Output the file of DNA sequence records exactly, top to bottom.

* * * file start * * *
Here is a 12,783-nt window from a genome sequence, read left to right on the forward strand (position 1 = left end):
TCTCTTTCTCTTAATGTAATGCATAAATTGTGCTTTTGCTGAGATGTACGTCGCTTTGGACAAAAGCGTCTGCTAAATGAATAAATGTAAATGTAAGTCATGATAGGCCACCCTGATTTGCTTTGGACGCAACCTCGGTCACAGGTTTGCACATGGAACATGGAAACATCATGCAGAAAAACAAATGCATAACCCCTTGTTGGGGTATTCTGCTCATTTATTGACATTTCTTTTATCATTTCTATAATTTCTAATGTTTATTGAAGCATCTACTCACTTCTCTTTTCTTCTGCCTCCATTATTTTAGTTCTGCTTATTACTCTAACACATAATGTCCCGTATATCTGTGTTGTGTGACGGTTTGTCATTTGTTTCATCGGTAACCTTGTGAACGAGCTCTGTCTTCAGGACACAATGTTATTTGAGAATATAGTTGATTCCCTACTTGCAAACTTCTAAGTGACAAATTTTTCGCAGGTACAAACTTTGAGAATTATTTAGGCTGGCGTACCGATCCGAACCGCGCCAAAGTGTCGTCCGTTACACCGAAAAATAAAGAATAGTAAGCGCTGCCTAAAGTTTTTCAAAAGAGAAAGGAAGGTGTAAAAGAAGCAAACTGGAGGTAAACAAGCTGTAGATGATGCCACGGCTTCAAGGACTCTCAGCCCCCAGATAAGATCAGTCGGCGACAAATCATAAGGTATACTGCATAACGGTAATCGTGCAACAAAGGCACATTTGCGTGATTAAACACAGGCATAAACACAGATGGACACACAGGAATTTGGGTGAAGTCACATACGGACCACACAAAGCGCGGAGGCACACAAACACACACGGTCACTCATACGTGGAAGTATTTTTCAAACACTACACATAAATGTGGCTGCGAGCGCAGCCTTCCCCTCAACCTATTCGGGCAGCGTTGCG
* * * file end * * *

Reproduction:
Here is a 12,783-nt window from a genome sequence, read left to right on the forward strand (position 1 = left end):
TCTCTTTCTCTTAATGTAATGCATAAATTGTGCTTTTGCTGAGATGTACGTCGCTTTGGACAAAAGCGTCTGCTAAATGAATAAATGTAAATGTAAGTCATGATAGGCCACCCTGATTTGCTTTGGACGCAACCTCGGTCACAGGTTTGCACATGGAACATGGAAACATCATGCAGAAAAACAAATGCATAACCCCTTGTTGGGGTATTCTGCTCATTTATTGACATTTCTTTTATCATTTCTATAATTTCTAATGTTTATTGAAGCATCTACTCACTTCTCTTTTCTTCTGCCTCCATTATTTTAGTTCTGCTTATTACTCTAACACATAATGTCCCGTATATCTGTGTTGTGTGACGGTTTGTCATTTGTTTCATCGGTAACCTTGTGAACGAGCTCTGTCTTCAGGACACAATGTTATTTGAGAATATAGTTGATTCCCTACTTGCAAACTTCTAAGTGACAAATTTTTCGCAGGTACAAACTTTGAGAATTATTTAGGCTGGCGTACCGATCCGAACCGCGCCAAAGTGTCGTCCGTTACACCGAAAAATAAAGAATAGTAAGCGCTGCCTAAAGTTTTTCAAAAGAGAAAGGAAGGTGTAAAAGAAGCAAACTGGAGGTAAACAAGCTGTAGATGATGCCACGGCTTCAAGGACTCTCAGCCCCCAGATAAGATCAGTCGGCGACAAATCATAAGGTATACTGCATAACGGTAATCGTGCAACAAAGGCACATTTGCGTGATTAAACACAGGCATAAACACAGATGGACACACAGGAATTTGGGTGAAGTCACATACGGACCACACAAAGCGCGGAGGCACACAAACACACACGGTCACTCATACGTGGAAGTATTTTTCAAACACTACACATAAATGTGGCTGCGAGCGCAGCCTTCCCCTCAACCTATTCGGGCAGCGTTGCG